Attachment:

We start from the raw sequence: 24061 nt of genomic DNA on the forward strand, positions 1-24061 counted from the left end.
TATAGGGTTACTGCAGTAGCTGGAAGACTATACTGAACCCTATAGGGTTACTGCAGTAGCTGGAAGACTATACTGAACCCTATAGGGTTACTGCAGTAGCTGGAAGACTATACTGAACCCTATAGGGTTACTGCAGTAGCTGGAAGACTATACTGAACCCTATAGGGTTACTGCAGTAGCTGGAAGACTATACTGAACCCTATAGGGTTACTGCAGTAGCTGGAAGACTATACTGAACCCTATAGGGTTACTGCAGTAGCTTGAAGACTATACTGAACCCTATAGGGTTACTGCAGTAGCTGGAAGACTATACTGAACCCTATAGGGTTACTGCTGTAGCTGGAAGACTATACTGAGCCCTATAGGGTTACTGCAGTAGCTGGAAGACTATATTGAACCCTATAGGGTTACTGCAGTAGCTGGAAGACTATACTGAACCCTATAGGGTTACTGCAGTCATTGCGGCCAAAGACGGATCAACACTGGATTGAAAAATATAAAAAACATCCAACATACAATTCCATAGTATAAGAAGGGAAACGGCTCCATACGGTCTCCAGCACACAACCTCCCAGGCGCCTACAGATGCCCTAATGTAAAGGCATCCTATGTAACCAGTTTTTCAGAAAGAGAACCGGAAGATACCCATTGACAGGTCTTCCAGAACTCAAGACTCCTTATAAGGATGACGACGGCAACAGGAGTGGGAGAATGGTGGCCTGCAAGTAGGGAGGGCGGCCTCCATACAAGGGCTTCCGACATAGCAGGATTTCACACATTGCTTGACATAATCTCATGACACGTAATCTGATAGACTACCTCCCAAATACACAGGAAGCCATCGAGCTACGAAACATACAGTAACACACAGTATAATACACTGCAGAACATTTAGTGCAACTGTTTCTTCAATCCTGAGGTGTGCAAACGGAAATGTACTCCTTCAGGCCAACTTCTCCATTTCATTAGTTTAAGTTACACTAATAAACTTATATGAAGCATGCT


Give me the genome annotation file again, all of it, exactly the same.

We start from the raw sequence: 24061 nt of genomic DNA on the forward strand, positions 1-24061 counted from the left end.
TATAGGGTTACTGCAGTAGCTGGAAGACTATACTGAACCCTATAGGGTTACTGCAGTAGCTGGAAGACTATACTGAACCCTATAGGGTTACTGCAGTAGCTGGAAGACTATACTGAACCCTATAGGGTTACTGCAGTAGCTGGAAGACTATACTGAACCCTATAGGGTTACTGCAGTAGCTGGAAGACTATACTGAACCCTATAGGGTTACTGCAGTAGCTGGAAGACTATACTGAACCCTATAGGGTTACTGCAGTAGCTTGAAGACTATACTGAACCCTATAGGGTTACTGCAGTAGCTGGAAGACTATACTGAACCCTATAGGGTTACTGCTGTAGCTGGAAGACTATACTGAGCCCTATAGGGTTACTGCAGTAGCTGGAAGACTATATTGAACCCTATAGGGTTACTGCAGTAGCTGGAAGACTATACTGAACCCTATAGGGTTACTGCAGTCATTGCGGCCAAAGACGGATCAACACTGGATTGAAAAATATAAAAAACATCCAACATACAATTCCATAGTATAAGAAGGGAAACGGCTCCATACGGTCTCCAGCACACAACCTCCCAGGCGCCTACAGATGCCCTAATGTAAAGGCATCCTATGTAACCAGTTTTTCAGAAAGAGAACCGGAAGATACCCATTGACAGGTCTTCCAGAACTCAAGACTCCTTATAAGGATGACGACGGCAACAGGAGTGGGAGAATGGTGGCCTGCAAGTAGGGAGGGCGGCCTCCATACAAGGGCTTCCGACATAGCAGGATTTCACACATTGCTTGACATAATCTCATGACACGTAATCTGATAGACTACCTCCCAAATACACAGGAAGCCATCGAGCTACGAAACATACAGTAACACACAGTATAATACACTGCAGAACATTTAGTGCAACTGTTTCTTCAATCCTGAGGTGTGCAAACGGAAATGTACTCCTTCAGGCCAACTTCTCCATTTCATTAGTTTAAGTTACACTAATAAACTTATATGAAGCATGCT